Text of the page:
• Even in very cold climates, it's possible to build a "passive" house (from a heating perspective anyway), but the cost may not justify it (unless being e.g. off-grid is a top-priority for you).  But my impression is that the kinds of homes that rely primarily on solar gain and the resulting radiant heat need to be "driven" or actively managed.  Conventional forced-air HVAC units allow you to push a button, wait a few minutes, and the house is the temperature you want.  But solar gain and radiant systems work very slowly, so you have to kind of plan climate control in advance.
  • Surprisingly, old-school wood-burning fireplaces (with a lot of surrounding high-thermal mass masonry) seem to be somewhat popular among the green building crowd.  They are low-tech (effectively impossible to break, never "wear out"), arguably green, and a single one can easily heat up an entire (modestly-sized) house that is adequately sealed and insulated.  They can also be very cheap (or even free) to operate depending on your access to firewood.

Again, this is all based basically on Internet hearsay, so do your own research, YMMV, standard disclaimers apply, etc etc.  But, personally, I find the information fascinating, and really look forward to being able to build a highly-efficient FIRE home.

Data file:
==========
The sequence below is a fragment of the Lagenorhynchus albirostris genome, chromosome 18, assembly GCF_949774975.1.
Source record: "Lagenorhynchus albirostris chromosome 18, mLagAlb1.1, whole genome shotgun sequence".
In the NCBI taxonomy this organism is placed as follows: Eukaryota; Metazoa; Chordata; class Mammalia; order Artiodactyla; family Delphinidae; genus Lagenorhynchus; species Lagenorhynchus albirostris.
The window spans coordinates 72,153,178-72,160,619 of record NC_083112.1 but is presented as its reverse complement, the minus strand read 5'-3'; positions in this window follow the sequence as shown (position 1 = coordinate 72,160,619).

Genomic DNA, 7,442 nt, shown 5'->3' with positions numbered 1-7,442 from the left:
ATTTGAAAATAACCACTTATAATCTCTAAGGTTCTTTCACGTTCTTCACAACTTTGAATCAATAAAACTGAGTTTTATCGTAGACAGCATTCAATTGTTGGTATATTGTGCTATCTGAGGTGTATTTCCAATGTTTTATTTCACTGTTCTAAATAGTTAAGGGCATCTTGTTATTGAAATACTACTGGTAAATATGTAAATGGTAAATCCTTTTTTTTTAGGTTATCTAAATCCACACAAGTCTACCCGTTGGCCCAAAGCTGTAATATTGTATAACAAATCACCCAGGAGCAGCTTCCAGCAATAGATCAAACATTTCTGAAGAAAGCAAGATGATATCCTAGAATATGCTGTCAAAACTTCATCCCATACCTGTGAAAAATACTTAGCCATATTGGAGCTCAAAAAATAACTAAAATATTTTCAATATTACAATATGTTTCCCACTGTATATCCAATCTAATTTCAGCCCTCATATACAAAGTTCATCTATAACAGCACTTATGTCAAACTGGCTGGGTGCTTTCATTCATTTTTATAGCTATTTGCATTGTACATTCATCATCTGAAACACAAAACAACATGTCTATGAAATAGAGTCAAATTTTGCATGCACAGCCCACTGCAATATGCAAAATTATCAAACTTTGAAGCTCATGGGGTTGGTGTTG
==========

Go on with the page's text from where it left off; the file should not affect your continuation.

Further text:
Anyone else interested in this topic?  Can you recommend any good books?

md12

  • 5 O'Clock Shadow
  • *
  • Posts: 3
Re: Geothermal Heat Pump
« Reply #4 on: March 05, 2014, 05:25:32 PM »
Wow, killer info, WageSlave!

Our situations sound very similar. I plan to mentally retire within a few years and just focus on my entrepreneurial ventures, move back to my hometown, as well. I'll be in central MO, so very similar climate to what you're looking at.

Thanks for the link, I'll definitely be digging in over there. Based off your info, though it sounds like we would definitely be better off going traditional heat pump with much better insulation and sealing. We're not building a tiny house, but it will be by no means big.

Looks like I have some more research to do!